Written by Tresca Mallon
Ashgrove deals with crisis on both a macro and micro level. Jennifer (Amanda Brugel) is a world-leading scientist who is battling to find a cure for a deadly water pandemic. At the same time her marriage with husband Jason (Jonas Chernick) is falling apart. After falling into ill health Jennifer is persuaded to retreat to the country for a week of rest with her husband. However, everything is not as it seems.
Ashgrove is paranoia personified, and what makes it worse is that for most of the film we have no idea why! Every character except for Jennifer is acting strange and her mounting paranoia is infectious. This feeling was fostered by director Jeremy LaLonde who actively messed with the actors, especially Brugel, on set by giving them misdirections and the wrong answers (You can read all about it in our chat with LaLonde and the team). This is especially evident when the couple’s friend’s Sammy (Natalie Brown) and Elliot (Shawn Doyle) come to visit and they play a game in which the couples guess questions about their spouses. LaLonde gave Brugel the wrong answers in real life so even the actor was completely put-off and embarrassed in this scene. This scene is excruciating and there is a palpable tension between all four characters which is skin-crawling.
Brugel gives an emotive performance. As her uncomfortability mounts she draws the audience in and we are right there with her. She embodies a woman used to control who feels as though she is slowly losing it. Brugel and Chernick bounce off each other. There is an ease between them which makes their long, if dysfunctional, marriage believable. Chernick is known for comedy roles and despite taking on a more serious persona, there’s a kookiness to him which naturally jumps out and actually gives extra layers to his character. He offers a comic relief and pleasant contrast to Brugel.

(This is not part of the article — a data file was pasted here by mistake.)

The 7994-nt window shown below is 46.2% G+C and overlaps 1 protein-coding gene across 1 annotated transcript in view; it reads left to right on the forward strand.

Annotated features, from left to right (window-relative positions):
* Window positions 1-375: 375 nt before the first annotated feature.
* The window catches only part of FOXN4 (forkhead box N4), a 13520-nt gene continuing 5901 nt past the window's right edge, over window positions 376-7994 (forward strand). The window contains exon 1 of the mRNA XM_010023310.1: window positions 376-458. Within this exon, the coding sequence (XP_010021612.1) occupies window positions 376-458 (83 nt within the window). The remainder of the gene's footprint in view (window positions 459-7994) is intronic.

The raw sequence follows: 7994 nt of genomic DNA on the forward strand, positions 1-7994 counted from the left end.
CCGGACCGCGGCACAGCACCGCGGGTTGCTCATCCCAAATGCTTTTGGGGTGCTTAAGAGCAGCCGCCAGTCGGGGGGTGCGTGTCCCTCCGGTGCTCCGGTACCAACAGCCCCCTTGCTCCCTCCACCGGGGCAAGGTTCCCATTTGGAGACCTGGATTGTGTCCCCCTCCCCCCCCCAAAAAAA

Ashgrove is a film about a pandemic, made during a real pandemic, on a small budget. It is quietly terrifying and a novel concept surprisingly developed five months before COVID-19 sprang into our lives. While there are flaws in elements of the score and some shaky editing, it fizzes with tension from start to finish, and manages despite everything to leave the audience with a feeling of hope and a perfectly cheesy final moment.